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As developed economies move past peak inflation, and major central banks approach the end of a two-year interest rate hike cycle, advisors should prepare their clients for slower economic growth in 2024.

As discussed in the Mackenzie Investments 2024 outlook report, the Bank of Canada is expected to keep interest rates at a high level until more material signs of lower inflation appear, thereby continuing to restrain interest-rate-sensitive areas of the Canadian economy, such as real estate. Additionally, ongoing geopolitical tensions may continue to impact stability in commodity markets as well as demand for riskier asset classes.

This slower global growth outlook, combined with higher interest costs on debt, is expected to increase fiscal pressures gradually for many countries in 2024, including Canada.

Despite slowing economic momentum, it’s not all doom and gloom for the year ahead. In fact, there are three key areas of opportunity for investors to take advantage of in 2024.

Bonds to drive returns

As inflation normalizes and the end of the rate hike cycles nears, global economies are navigating a higher-for-longer interest rate environment. Yield curves will remain a major theme in 2024 and should remain flat or inverted but stabilize after almost two years of volatility.

So, what does this mean for investors?

Stability at these yield levels makes bonds an attractive asset for income-oriented investors for the first time in over a decade. Consider Canadian investment-grade corporate bonds, which offer yields in the range of 6%. And diversified high-quality bond portfolios are in a better position now to provide balanced portfolios with a negative correlation to equities if a market correction materializes.

To add to this favourable dynamic, corporate bond spreads should be relatively stable for higher-quality issuers because these companies are entering 2024 with fundamental strengths, such as high-interest coverage ratios.

However, there are still risks in a higher-for-longer interest rate environment, within rates and certain areas of credit markets such as those exposed to the consumer balance sheet, so be aware of any hazards moving forward.

The great energy transition

Despite urgent calls for a faster global energy transition away from fossil fuels, 2023 wasn’t a great year for clean energy investment sectors. Investors were drawn to the attractiveness of other sectors, such as artificial intelligence (AI), while the wind and solar spaces faced significant challenges related to increased costs in the past year.

But that doesn’t mean investors should give up on clean energy just yet. On the contrary, the next year is expected to bring continued investment and advancement in solar generation and storage, electric vehicle manufacturing, and infrastructure, with a more prominent place for natural gas with carbon capture technology to meet climate targets. The apparent slow progress toward achieving global climate goals further highlights the importance of the great energy transition and continues to support greater investment in this secular investment theme.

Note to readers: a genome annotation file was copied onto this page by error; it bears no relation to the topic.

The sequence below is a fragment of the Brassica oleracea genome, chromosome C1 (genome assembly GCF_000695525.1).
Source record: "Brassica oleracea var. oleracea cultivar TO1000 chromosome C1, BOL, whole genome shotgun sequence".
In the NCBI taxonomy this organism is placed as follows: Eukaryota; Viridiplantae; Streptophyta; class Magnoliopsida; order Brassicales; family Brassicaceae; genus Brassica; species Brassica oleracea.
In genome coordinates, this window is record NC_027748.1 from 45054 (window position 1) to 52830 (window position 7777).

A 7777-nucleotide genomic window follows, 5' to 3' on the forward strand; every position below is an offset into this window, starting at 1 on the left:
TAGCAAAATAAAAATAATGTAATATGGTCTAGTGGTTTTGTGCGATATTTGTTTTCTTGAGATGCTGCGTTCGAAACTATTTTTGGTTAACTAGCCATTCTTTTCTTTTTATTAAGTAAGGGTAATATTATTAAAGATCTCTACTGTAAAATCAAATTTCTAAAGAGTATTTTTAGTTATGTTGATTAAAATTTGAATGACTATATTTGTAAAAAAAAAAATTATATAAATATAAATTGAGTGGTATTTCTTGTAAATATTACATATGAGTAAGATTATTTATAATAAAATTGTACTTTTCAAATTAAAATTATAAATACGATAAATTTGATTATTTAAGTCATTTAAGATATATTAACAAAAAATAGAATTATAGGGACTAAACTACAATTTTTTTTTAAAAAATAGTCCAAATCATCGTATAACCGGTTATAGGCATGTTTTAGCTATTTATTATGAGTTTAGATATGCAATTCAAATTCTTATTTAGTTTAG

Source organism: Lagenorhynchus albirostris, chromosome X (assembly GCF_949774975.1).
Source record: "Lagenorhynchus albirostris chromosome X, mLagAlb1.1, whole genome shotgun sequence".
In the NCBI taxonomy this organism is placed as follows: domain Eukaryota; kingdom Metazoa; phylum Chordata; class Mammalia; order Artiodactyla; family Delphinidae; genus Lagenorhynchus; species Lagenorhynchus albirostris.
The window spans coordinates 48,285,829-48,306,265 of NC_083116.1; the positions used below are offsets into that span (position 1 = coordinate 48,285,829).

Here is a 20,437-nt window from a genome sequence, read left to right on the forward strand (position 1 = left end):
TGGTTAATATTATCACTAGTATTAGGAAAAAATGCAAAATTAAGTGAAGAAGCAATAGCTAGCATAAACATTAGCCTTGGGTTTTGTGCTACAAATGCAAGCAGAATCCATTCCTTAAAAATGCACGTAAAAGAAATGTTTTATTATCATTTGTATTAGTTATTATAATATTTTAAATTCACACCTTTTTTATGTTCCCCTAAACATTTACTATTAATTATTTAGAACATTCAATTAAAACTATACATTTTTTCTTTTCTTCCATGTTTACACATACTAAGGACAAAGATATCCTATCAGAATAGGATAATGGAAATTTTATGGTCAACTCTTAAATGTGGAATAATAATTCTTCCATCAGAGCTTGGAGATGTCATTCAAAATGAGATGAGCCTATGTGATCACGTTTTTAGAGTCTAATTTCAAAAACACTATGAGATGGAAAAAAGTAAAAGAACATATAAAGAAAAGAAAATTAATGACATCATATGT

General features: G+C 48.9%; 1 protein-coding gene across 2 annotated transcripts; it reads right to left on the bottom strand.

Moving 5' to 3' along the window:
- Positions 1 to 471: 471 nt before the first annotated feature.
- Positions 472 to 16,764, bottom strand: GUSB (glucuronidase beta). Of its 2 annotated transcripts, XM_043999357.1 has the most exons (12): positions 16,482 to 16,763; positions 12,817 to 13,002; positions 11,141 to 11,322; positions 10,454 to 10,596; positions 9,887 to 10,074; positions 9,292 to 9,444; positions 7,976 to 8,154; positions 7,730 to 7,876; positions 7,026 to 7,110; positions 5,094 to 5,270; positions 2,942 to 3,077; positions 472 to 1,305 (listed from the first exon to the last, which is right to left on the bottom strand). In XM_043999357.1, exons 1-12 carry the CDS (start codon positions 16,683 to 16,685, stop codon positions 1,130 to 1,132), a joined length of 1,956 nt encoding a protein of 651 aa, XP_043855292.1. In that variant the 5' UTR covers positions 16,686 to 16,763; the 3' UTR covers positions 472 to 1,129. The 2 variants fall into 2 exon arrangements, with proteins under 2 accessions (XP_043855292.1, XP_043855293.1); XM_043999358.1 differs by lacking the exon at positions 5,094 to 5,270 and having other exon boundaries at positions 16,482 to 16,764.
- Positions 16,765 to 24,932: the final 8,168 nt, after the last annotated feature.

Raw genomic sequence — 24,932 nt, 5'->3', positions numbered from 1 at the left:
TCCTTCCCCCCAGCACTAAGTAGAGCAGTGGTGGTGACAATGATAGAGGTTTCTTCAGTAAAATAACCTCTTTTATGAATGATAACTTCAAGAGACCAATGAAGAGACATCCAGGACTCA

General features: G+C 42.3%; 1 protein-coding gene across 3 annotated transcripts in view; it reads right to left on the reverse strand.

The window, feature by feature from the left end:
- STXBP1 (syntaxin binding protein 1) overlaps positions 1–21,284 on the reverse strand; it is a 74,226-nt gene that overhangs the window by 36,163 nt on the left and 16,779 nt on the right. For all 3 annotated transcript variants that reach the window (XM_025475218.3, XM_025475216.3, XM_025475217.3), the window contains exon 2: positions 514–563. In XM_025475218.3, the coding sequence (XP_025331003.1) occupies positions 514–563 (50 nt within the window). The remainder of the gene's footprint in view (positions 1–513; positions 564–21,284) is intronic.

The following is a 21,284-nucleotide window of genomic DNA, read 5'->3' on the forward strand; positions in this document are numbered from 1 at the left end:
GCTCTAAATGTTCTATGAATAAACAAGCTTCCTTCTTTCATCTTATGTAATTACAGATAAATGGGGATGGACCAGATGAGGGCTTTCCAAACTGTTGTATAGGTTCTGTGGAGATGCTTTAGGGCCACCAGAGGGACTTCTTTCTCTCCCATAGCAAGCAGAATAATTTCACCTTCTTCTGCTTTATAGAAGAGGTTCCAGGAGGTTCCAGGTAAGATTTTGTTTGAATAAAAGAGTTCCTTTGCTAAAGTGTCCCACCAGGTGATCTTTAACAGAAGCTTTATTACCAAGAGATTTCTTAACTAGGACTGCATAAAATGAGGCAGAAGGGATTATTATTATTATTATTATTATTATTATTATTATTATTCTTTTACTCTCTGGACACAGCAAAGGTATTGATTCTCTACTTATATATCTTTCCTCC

Much of the energy transition involves investing in infrastructure that delivers essential services. These assets have a long capital life, with stable, predictable long-term cash flows linked to inflation. In 2024, private markets will be well positioned to fund these assets, setting the stage for investment over the next several decades.

Finally, investors shouldn’t neglect the role the resource sector continues to have in this transition away from more traditional energy sources, including high-carbon fossil fuels, to new renewable sources and natural gas, which has a smaller carbon footprint. Basic materials will still play an important role in the production, transmission and storage process. Because of recent weak performance and the continued investment required for the energy transition, there’s a lot of opportunity to make outsized returns in this space. Additionally, advisors can help clients match their values with their investments for a win-win scenario.

Innovation and growth

In this environment of higher interest rates and stickier inflation, investors will have to navigate a challenging reality if they seek durable growth. There are opportunities in businesses with strong competitive positions, high barriers to entry and healthy balance sheets. As examples, AI and the experience economy represent compelling areas for growth and innovation in the year ahead.

For AI the early winners have been chip companies. But in the next wave of innovation in this sector, there are sure to be successes in the enterprise software space among companies with the ability to monetize AI-powered applications — either through driving additional revenue sources or optimizing costs. Future applications of generative AI have potential across many sectors, notably health care, consumer and industrial end markets.

In the experience economy, we see significant momentum ahead for innovation in the delivery and experience of live performances as well as unique world-class travel experiences.

To capitalize on this growth potential in 2024, investors should remain diversified, maintain a portfolio that is aligned with their risk tolerance and focus on durable quality investments. To determine long-term winners, advisors must scrutinize the health of a company’s balance sheet, assess management’s ability to prudently invest for growth while competitors retrench, and ensure the business can navigate volatile financing conditions.

Lesley Marks is chief investment officer of equities with Mackenzie Investments.